With food and drink aplenty, art lovers from all walks of life gathered in the lobby of the Herbert F. Johnson Museum of Art for the Opening Reception for Winter Exhibitions this past Friday.
Anticipation built as hungry minds craved the start of the festivities. Then, with a subtle, yet strong explosion of sound from the Molly MacMillan Trio, the night was off and running. Some art aficionados remained in the main lobby, where large hair screens full of Chinese characters watched over the extravagant affair. Visitors munched on delicious snacks, ranging from quesadillas to cheese and crackers, and enjoyed a variety of beverages. Others meandered from room to room, drinking in the newest work to grace the museum walls. With six new exhibits being shown, and painter Jim Hardesty giving a brush painting presentation on the top floor there was enough art to satisfy even the most insatiable connoisseur.
At the bottom floor of the museum is Paper Trails: A Century of Women’s Prints, Drawings, and Photographs, which runs the gamut of artistic genres, styles, and themes. The collection includes landscapes, portraits and abstracts to still lifes. Some are real photos while others are animated drawings. Some are black and white while others demonstrate expressive colors. Each piece tells a story. Each person and object has a personality and purpose in the image.
After Paper Trails is Persian Visions: Contemporary Photography From Iran. The subjects of the majority of these photos are people. Each photograph reaches out to viewers on two levels. Not only are they visually pleasing, but each image captures such an expression on its subject’s face that viewers want to know the story behind the scene.
On the following floor is Wenda Gu: Forest of Stone Steles. The museum currently holds twelve of fifty steles that Wenda Gu has made. These stone tablets are engraved with poems from the Tang dynasty, a poetic golden age in Chinese history. The poems are engraved in Chinese with English translations running along the top and bottom. Each stele is displayed with a copy done in ink rubbing, hanging on the wall. The steles are unique as they present a medium through which art is expressed, and are also themselves pieces of art (that come with a poem).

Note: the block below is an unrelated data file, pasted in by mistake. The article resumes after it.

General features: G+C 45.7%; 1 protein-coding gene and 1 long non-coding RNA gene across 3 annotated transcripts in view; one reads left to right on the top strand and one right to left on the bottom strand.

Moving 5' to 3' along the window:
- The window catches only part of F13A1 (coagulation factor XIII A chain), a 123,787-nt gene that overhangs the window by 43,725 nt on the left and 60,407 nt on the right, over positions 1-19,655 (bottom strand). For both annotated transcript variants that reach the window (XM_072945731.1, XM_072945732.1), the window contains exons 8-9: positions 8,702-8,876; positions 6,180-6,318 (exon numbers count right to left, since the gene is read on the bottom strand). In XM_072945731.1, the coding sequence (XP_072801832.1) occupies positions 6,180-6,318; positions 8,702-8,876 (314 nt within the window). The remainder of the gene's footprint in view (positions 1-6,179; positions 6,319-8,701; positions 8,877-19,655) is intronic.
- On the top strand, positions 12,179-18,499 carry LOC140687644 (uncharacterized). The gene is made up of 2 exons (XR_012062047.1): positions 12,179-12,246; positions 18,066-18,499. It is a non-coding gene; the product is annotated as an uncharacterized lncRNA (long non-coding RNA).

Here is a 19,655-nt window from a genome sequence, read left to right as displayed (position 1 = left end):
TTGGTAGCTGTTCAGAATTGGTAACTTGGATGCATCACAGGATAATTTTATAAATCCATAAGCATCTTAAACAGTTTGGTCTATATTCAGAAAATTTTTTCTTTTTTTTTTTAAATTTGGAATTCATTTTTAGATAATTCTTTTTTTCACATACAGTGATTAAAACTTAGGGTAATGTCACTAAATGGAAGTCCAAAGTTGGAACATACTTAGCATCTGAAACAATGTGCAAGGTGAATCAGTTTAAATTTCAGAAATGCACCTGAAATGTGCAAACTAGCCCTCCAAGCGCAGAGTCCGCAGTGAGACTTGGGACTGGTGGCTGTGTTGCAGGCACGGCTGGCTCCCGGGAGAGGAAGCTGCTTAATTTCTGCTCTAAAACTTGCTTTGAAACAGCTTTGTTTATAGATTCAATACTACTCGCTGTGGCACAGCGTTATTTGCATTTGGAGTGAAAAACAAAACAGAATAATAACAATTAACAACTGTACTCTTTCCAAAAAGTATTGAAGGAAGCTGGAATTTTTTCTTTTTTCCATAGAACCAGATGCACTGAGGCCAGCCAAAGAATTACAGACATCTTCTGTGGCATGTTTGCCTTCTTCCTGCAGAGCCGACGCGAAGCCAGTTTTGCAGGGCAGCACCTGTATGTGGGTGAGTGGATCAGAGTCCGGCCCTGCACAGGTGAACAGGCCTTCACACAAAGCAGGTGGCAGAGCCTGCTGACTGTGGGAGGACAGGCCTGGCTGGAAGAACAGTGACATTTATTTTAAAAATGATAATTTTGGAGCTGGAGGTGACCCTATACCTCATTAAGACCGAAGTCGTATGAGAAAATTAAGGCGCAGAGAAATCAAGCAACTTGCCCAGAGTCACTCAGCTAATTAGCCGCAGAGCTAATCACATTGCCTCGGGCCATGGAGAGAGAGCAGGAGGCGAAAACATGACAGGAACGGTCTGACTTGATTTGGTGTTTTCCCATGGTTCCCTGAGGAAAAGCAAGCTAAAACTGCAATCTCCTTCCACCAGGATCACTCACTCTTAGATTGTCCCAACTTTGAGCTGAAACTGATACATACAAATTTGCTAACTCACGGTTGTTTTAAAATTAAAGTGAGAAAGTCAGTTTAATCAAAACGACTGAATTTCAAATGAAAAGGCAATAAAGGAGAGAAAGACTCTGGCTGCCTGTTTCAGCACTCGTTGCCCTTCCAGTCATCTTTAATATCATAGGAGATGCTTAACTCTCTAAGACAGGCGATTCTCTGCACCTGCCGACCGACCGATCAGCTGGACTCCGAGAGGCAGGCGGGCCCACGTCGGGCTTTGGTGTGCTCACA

The floor above the lobby houses A Changing Landscape: Prints and Drawings 1570-1670 from the Arthur and Arlene Elkind Collection. What makes this collection interesting is how all the drawings’ subjects are treated with equal respect. Commoners trading goods in Cornelis Dusart’s “Tobacco” are drawn with the same consideration and detail as the upper class subjects of Lucas van Leyden’s “Esther before Ahasuerus.”
On the second floor, art fans can find Frank Lloyd Wright Art Glass from the Martin House. This piece sets itself apart from other work at the museum because it is not a typical painting or sculpture. The glass windows, however, are a very creative art form: while perfectly symmetrical, the diagonal shapes, the spacing of the glass pieces and the color patterns allow the window to capture the viewer’s attention.
The highlight of the night was Jim Hardesty’s Chinese brush painting presentation. Hardesty put on a good show for an eager group of art enthusiasts. A skilled pro, he was able to focus completely on his work even as he talked and laughed with his audience. He painted everything from rocks and flowers, to roosters and cats. It was fascinating to see the intensity he put into every stroke. He showed that Chinese calligraphy is a form of art in which every angle and maneuver of the brush can create a different and significant effect.
Not all the newest exhibits are inside the museum. The current “Façade Projections” exhibit can only be viewed on the outside walls of the museum. Using a projector situated next to a window in Tjaden Hall, Serge Onnen’s movie, made up of over a thousand drawings, can be seen at night on the east side of the Johnson Museum.
As the night ended and the crowd dwindled, those refusing to say goodbye to the art remained around the museum’s front entrance.
When we look at art, we see its aesthetic beauty; we admire the skill that goes into even the smallest piece of work. What we often fail to acknowledge, though, is its social contribution. Art has the power to bring us together. A glance around the museum lobby found people of all ages, cultures, genders, and levels of artistic ability and expertise. Students in back packs stood side by side with men in suits, awestruck by the same work of art. Families, couples, and individual people were all there for the same purpose: To be in the presence of beauty; in the presence of greatness.